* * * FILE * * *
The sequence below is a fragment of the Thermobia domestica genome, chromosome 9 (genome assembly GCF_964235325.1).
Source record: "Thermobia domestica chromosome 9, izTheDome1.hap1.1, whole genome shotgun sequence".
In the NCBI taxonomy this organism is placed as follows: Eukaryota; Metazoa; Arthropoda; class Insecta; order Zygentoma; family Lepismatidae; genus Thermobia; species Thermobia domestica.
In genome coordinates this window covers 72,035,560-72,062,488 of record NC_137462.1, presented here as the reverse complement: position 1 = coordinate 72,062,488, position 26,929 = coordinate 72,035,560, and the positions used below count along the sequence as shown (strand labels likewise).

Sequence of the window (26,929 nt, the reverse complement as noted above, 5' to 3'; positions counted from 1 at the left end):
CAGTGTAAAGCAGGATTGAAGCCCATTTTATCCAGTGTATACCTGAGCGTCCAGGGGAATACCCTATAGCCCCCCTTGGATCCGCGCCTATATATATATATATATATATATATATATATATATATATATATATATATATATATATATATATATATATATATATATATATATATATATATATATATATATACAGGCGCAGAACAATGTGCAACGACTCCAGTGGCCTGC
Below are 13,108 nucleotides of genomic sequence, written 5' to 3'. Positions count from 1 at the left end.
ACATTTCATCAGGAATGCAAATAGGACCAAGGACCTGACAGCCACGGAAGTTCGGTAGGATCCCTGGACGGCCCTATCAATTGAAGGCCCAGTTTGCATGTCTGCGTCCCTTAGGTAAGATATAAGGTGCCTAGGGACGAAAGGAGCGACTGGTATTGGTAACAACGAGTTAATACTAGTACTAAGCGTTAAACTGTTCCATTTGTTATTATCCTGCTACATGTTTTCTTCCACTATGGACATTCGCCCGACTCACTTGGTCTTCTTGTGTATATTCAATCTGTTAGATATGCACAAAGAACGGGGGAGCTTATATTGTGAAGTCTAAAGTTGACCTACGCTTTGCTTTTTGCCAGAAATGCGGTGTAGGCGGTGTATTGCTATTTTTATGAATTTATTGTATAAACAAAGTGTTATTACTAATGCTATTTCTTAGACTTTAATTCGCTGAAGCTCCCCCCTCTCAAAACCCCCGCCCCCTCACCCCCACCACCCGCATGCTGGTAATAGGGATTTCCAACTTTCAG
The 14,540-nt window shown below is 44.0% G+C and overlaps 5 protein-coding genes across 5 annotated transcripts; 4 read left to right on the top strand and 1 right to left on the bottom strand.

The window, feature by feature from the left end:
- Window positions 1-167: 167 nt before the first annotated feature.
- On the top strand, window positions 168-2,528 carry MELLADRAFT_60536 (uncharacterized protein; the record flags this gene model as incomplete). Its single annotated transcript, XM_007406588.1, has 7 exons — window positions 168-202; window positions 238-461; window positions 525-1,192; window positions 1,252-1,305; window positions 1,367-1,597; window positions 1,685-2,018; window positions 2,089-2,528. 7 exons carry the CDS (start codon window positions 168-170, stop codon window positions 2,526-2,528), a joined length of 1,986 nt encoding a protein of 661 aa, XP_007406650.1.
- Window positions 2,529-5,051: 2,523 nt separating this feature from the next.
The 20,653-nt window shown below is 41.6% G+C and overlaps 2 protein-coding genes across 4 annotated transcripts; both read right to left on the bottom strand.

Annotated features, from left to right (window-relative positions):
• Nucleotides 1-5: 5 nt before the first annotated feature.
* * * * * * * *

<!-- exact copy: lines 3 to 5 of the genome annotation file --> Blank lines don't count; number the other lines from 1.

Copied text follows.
In the NCBI taxonomy this organism is placed as follows: Eukaryota; Metazoa; Arthropoda; class Insecta; order Zygentoma; family Lepismatidae; genus Thermobia; species Thermobia domestica.
In genome coordinates this window covers 72,035,560-72,062,488 of record NC_137462.1, presented here as the reverse complement: position 1 = coordinate 72,062,488, position 26,929 = coordinate 72,035,560, and the positions used below count along the sequence as shown (strand labels likewise).

Sequence of the window (26,929 nt, the reverse complement as noted above, 5' to 3'; positions counted from 1 at the left end):